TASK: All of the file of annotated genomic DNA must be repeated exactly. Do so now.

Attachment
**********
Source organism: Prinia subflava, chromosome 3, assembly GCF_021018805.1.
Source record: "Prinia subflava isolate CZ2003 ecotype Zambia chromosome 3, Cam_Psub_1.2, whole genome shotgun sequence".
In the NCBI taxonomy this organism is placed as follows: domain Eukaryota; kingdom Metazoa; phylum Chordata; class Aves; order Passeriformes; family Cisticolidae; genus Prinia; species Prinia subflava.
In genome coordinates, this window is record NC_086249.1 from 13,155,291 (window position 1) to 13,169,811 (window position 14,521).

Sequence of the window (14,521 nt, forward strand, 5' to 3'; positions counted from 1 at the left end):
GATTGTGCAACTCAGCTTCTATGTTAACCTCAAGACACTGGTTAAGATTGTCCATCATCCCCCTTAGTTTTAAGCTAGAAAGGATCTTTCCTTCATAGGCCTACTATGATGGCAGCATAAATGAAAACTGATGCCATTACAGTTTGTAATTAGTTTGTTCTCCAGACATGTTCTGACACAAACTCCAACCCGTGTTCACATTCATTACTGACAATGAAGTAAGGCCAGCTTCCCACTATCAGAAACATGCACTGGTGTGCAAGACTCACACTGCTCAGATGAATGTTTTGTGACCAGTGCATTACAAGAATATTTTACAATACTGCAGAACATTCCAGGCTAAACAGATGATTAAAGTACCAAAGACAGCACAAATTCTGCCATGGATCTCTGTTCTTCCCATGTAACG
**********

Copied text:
Source organism: Prinia subflava, chromosome 3, assembly GCF_021018805.1.
Source record: "Prinia subflava isolate CZ2003 ecotype Zambia chromosome 3, Cam_Psub_1.2, whole genome shotgun sequence".
In the NCBI taxonomy this organism is placed as follows: domain Eukaryota; kingdom Metazoa; phylum Chordata; class Aves; order Passeriformes; family Cisticolidae; genus Prinia; species Prinia subflava.
In genome coordinates, this window is record NC_086249.1 from 13,155,291 (window position 1) to 13,169,811 (window position 14,521).

Sequence of the window (14,521 nt, forward strand, 5' to 3'; positions counted from 1 at the left end):
GATTGTGCAACTCAGCTTCTATGTTAACCTCAAGACACTGGTTAAGATTGTCCATCATCCCCCTTAGTTTTAAGCTAGAAAGGATCTTTCCTTCATAGGCCTACTATGATGGCAGCATAAATGAAAACTGATGCCATTACAGTTTGTAATTAGTTTGTTCTCCAGACATGTTCTGACACAAACTCCAACCCGTGTTCACATTCATTACTGACAATGAAGTAAGGCCAGCTTCCCACTATCAGAAACATGCACTGGTGTGCAAGACTCACACTGCTCAGATGAATGTTTTGTGACCAGTGCATTACAAGAATATTTTACAATACTGCAGAACATTCCAGGCTAAACAGATGATTAAAGTACCAAAGACAGCACAAATTCTGCCATGGATCTCTGTTCTTCCCATGTAACG